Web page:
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Climate Action Plan

Change the way we work together

People walk along a path with information written on the floor. Plants line the path either side
People walk along a path with information written on the floor. Plants line the path either side
Climate Emergency Network’s Earth Quest at Barbican Centre, 2022 | Photograph: Hydar Dewachi

Creating solidarity, befriending uncertainty and insisting on urgency.

Now in its third year, our Climate Emergency Network is an evolving, responsive movement. It’s gained traction and agency since its first Climate Emergency Assembly in 2019.

The network is non-hierarchical. It breaches the boundaries of generation, discipline, College, and historical allegiances. It comes together to harness the full force of existential creativity, to match the existential crisis that threatens our world.

The network has been redefining their purpose and their impact on our community:

  • Community as a catalyst for action – by accelerating and amplifying individual agency and nurturing future leadership.
  • Community of reflection – a network that looks inwards and outwards to find what is most urgent and relevant, through critical friendship and honesty.
  • Community as a refuge – where hope and resilience can be restored and replenished together; where rest and care are valued and protected.
  • Community as a compass – directed by moral imagination and moral courage.
  • Community as an accelerator – to channel outrage and use innovation for personal, collective and systemic change.
Two people interact with items at a stall
Generous Waste by Khadijah Carberry at Climate Emergency Network’s Earth Quest at Barbican Centre, 2022 | Photograph: Hydar Dewachi

What we'll do:

  • Build an internal movement for change with students and staff and create opportunities for everyone to contribute to climate action at UAL.
  • Co-produce knowledge across disciplines, sectors and communities.
  • Work with education, government, industry, and cultural and civil society partners.

What we've done so far

  • Formed a Climate Emergency Network with over 1000 members.
  • Held 45 events, attended by over 2500 people. These brought UAL students and researchers together with scientists, activists, community organisers, artists, poets, illustrators, journalists and more.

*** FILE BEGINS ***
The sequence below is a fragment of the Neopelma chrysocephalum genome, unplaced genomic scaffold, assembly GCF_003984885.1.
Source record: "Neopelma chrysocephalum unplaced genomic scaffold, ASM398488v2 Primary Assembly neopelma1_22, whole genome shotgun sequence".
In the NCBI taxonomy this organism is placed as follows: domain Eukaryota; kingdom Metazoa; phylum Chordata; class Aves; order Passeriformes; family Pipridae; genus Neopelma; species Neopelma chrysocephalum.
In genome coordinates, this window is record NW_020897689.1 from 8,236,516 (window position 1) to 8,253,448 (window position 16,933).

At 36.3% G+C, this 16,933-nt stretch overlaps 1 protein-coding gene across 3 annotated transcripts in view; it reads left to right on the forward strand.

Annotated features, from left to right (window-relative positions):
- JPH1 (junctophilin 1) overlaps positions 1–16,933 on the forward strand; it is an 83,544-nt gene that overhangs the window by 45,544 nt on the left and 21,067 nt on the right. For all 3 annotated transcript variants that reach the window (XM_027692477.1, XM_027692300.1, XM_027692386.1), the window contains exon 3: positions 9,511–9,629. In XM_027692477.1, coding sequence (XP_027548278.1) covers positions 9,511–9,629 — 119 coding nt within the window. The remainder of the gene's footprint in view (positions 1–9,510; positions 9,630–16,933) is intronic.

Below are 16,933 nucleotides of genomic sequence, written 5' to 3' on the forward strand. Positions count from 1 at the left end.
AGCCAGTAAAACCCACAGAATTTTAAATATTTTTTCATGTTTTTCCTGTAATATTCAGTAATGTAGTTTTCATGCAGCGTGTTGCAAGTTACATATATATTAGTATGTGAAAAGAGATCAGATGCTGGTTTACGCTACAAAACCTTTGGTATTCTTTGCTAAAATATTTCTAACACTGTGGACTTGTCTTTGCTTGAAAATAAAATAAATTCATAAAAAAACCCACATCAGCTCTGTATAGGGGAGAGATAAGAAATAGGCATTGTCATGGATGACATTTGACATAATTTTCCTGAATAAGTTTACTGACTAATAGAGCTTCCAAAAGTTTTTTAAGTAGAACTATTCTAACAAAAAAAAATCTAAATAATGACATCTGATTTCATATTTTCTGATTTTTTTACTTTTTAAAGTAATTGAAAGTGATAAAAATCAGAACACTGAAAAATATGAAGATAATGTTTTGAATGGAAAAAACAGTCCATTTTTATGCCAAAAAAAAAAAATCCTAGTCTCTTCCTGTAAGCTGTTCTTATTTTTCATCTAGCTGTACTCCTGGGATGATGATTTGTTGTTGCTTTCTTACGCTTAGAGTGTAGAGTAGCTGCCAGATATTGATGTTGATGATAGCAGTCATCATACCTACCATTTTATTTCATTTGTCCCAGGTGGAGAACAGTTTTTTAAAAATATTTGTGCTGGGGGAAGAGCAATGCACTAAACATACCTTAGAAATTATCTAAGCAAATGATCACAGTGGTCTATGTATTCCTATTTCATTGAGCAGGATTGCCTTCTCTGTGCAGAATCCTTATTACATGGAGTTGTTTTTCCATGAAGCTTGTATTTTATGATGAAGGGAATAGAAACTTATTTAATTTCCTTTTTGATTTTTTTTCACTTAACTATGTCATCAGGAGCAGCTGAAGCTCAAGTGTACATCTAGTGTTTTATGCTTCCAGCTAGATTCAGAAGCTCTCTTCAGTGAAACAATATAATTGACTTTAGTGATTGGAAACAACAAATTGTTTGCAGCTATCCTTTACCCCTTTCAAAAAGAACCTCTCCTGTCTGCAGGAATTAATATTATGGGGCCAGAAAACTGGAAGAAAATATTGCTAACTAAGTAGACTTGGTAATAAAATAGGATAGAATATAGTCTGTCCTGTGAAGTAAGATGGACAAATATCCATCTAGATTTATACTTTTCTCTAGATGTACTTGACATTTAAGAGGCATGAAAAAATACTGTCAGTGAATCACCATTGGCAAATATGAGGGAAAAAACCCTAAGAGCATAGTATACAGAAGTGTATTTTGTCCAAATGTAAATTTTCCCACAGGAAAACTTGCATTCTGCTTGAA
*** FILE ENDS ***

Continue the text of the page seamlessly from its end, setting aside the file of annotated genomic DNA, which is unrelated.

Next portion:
• Curated UAL-wide event programmes that were co-created with 200 students and staff during key moments, including COP26 titled Carnival of Crisis and Earth Day.
  • Hosted events at key points in the university’s calendar. For example, the Big Welcome, when we welcome students at the beginning of the academic year.
  • Curated collections of student work as part of our Graduate Showcase.
  • Curated exhibitions of graduate work, like Material Heroes during London Design Festival 2021.
  • Commissioned and co-produced the Climate Emergency Interactive, a dynamic teaching tool to prompt collective conversations about the climate emergency and what we can do about it, politically and creatively.
  • Developed partnerships and collaborations with organisations across arts and culture, civil society, higher education, and scientific research sectors. This includes Glasgow School of Art, King’s Cross Canopy Market, Culture Declares Emergency, the Barbican Centre, V&A Dundee and Architects Climate Action Network.
  • Created pilot projects such as a pop-up Swap Shop at CSM.
  • Commissioned a social impact evaluation of Earth Day: Appetite for Justice with Doc Society.
I chose to go back to university because I realised, that being a field activist isn't the only way of making things happen for a better future. We need more sensibility and a plural understanding of what the future could be. How can we make culture evolve? The only discipline that can do that is art.

Laurane Le Goff Climate Emergency Network member
People wearing decoration and connected overalls stand by a sign saying 'Ban this plastic poison'
Nexus Architecture by Lucy Orta at Parade for Climate Justice, Carnival of Crisis 2021 | Photograph: Lori Demata